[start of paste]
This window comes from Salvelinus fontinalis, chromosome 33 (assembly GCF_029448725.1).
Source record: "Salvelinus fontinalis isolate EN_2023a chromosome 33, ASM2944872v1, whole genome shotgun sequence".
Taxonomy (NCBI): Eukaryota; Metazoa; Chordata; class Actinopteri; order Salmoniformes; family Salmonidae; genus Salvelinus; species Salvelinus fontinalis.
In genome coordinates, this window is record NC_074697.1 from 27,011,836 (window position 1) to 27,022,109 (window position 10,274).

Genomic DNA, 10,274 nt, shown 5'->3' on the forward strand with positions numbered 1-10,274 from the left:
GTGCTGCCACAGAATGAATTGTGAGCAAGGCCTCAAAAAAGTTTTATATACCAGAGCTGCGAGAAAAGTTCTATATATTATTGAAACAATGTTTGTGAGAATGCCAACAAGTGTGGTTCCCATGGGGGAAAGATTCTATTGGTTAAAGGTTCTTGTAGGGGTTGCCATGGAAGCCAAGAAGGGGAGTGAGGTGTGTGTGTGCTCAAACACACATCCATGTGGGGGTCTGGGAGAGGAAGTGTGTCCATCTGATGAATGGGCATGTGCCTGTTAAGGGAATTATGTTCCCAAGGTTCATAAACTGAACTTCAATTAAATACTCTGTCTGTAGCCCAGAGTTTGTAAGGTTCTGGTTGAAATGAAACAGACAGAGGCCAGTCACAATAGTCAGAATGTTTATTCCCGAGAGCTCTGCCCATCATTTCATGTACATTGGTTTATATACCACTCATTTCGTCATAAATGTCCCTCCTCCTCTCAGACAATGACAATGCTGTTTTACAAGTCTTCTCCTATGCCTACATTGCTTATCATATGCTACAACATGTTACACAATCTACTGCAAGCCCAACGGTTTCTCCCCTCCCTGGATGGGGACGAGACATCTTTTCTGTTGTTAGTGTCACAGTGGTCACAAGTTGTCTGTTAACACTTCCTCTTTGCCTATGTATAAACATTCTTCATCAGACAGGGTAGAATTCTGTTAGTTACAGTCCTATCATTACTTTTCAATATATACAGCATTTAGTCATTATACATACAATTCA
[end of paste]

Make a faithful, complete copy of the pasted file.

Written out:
This window comes from Salvelinus fontinalis, chromosome 33 (assembly GCF_029448725.1).
Source record: "Salvelinus fontinalis isolate EN_2023a chromosome 33, ASM2944872v1, whole genome shotgun sequence".
Taxonomy (NCBI): Eukaryota; Metazoa; Chordata; class Actinopteri; order Salmoniformes; family Salmonidae; genus Salvelinus; species Salvelinus fontinalis.
In genome coordinates, this window is record NC_074697.1 from 27,011,836 (window position 1) to 27,022,109 (window position 10,274).

Genomic DNA, 10,274 nt, shown 5'->3' on the forward strand with positions numbered 1-10,274 from the left:
GTGCTGCCACAGAATGAATTGTGAGCAAGGCCTCAAAAAAGTTTTATATACCAGAGCTGCGAGAAAAGTTCTATATATTATTGAAACAATGTTTGTGAGAATGCCAACAAGTGTGGTTCCCATGGGGGAAAGATTCTATTGGTTAAAGGTTCTTGTAGGGGTTGCCATGGAAGCCAAGAAGGGGAGTGAGGTGTGTGTGTGCTCAAACACACATCCATGTGGGGGTCTGGGAGAGGAAGTGTGTCCATCTGATGAATGGGCATGTGCCTGTTAAGGGAATTATGTTCCCAAGGTTCATAAACTGAACTTCAATTAAATACTCTGTCTGTAGCCCAGAGTTTGTAAGGTTCTGGTTGAAATGAAACAGACAGAGGCCAGTCACAATAGTCAGAATGTTTATTCCCGAGAGCTCTGCCCATCATTTCATGTACATTGGTTTATATACCACTCATTTCGTCATAAATGTCCCTCCTCCTCTCAGACAATGACAATGCTGTTTTACAAGTCTTCTCCTATGCCTACATTGCTTATCATATGCTACAACATGTTACACAATCTACTGCAAGCCCAACGGTTTCTCCCCTCCCTGGATGGGGACGAGACATCTTTTCTGTTGTTAGTGTCACAGTGGTCACAAGTTGTCTGTTAACACTTCCTCTTTGCCTATGTATAAACATTCTTCATCAGACAGGGTAGAATTCTGTTAGTTACAGTCCTATCATTACTTTTCAATATATACAGCATTTAGTCATTATACATACAATTCA